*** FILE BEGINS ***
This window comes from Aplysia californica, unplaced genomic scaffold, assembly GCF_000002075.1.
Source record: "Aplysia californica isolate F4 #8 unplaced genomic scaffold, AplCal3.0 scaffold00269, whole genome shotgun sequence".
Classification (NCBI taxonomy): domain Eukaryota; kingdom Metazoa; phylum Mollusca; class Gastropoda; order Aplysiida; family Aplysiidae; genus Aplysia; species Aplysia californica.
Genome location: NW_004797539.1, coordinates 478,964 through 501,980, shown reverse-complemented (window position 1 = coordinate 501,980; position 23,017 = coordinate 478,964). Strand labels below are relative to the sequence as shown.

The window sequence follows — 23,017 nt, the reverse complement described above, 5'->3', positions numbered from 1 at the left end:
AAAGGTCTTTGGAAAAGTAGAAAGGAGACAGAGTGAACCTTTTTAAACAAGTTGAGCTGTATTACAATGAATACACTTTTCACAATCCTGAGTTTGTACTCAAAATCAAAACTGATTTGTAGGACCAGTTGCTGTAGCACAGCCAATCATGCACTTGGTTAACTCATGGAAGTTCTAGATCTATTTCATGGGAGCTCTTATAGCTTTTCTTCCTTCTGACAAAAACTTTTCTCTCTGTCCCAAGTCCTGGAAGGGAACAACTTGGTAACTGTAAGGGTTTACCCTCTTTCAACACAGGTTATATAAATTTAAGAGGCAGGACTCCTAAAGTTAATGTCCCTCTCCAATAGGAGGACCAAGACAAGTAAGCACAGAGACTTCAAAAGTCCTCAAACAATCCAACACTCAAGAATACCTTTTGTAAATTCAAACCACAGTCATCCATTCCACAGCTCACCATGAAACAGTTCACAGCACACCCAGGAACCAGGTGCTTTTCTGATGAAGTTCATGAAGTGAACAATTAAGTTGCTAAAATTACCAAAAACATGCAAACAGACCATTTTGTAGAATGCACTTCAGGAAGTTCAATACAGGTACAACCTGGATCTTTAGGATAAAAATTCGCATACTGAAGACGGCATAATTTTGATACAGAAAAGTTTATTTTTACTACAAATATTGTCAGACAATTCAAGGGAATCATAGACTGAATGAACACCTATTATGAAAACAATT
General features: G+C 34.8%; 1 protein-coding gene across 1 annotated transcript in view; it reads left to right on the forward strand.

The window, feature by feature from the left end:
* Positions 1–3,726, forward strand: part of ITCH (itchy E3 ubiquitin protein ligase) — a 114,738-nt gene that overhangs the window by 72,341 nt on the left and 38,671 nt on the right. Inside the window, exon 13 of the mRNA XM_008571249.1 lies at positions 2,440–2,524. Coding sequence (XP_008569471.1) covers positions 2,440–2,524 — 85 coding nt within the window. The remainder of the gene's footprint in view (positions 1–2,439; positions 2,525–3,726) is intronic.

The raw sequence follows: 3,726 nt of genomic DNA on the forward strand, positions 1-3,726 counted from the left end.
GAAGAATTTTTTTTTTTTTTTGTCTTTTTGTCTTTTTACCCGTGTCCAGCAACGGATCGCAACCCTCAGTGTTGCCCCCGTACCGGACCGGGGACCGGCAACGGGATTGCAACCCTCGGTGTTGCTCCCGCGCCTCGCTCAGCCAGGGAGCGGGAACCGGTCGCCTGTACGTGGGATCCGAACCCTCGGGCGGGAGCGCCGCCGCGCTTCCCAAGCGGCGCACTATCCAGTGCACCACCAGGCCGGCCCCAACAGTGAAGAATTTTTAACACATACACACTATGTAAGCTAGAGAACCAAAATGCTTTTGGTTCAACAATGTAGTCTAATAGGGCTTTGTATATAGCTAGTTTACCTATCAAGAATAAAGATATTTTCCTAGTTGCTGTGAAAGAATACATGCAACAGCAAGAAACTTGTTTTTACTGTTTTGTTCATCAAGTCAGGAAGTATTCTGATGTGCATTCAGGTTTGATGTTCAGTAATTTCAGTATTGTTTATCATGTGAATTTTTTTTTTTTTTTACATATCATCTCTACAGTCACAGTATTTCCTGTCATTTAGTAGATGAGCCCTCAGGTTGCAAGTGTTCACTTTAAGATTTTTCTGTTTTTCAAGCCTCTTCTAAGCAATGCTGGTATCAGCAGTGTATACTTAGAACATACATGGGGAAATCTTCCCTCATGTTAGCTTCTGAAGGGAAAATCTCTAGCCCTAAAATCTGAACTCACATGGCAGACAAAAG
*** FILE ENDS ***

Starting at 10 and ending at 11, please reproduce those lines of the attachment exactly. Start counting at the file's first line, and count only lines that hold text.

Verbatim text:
The raw sequence follows: 3,726 nt of genomic DNA on the forward strand, positions 1-3,726 counted from the left end.
GAAGAATTTTTTTTTTTTTTTGTCTTTTTGTCTTTTTACCCGTGTCCAGCAACGGATCGCAACCCTCAGTGTTGCCCCCGTACCGGACCGGGGACCGGCAACGGGATTGCAACCCTCGGTGTTGCTCCCGCGCCTCGCTCAGCCAGGGAGCGGGAACCGGTCGCCTGTACGTGGGATCCGAACCCTCGGGCGGGAGCGCCGCCGCGCTTCCCAAGCGGCGCACTATCCAGTGCACCACCAGGCCGGCCCCAACAGTGAAGAATTTTTAACACATACACACTATGTAAGCTAGAGAACCAAAATGCTTTTGGTTCAACAATGTAGTCTAATAGGGCTTTGTATATAGCTAGTTTACCTATCAAGAATAAAGATATTTTCCTAGTTGCTGTGAAAGAATACATGCAACAGCAAGAAACTTGTTTTTACTGTTTTGTTCATCAAGTCAGGAAGTATTCTGATGTGCATTCAGGTTTGATGTTCAGTAATTTCAGTATTGTTTATCATGTGAATTTTTTTTTTTTTTTACATATCATCTCTACAGTCACAGTATTTCCTGTCATTTAGTAGATGAGCCCTCAGGTTGCAAGTGTTCACTTTAAGATTTTTCTGTTTTTCAAGCCTCTTCTAAGCAATGCTGGTATCAGCAGTGTATACTTAGAACATACATGGGGAAATCTTCCCTCATGTTAGCTTCTGAAGGGAAAATCTCTAGCCCTAAAATCTGAACTCACATGGCAGACAAAAG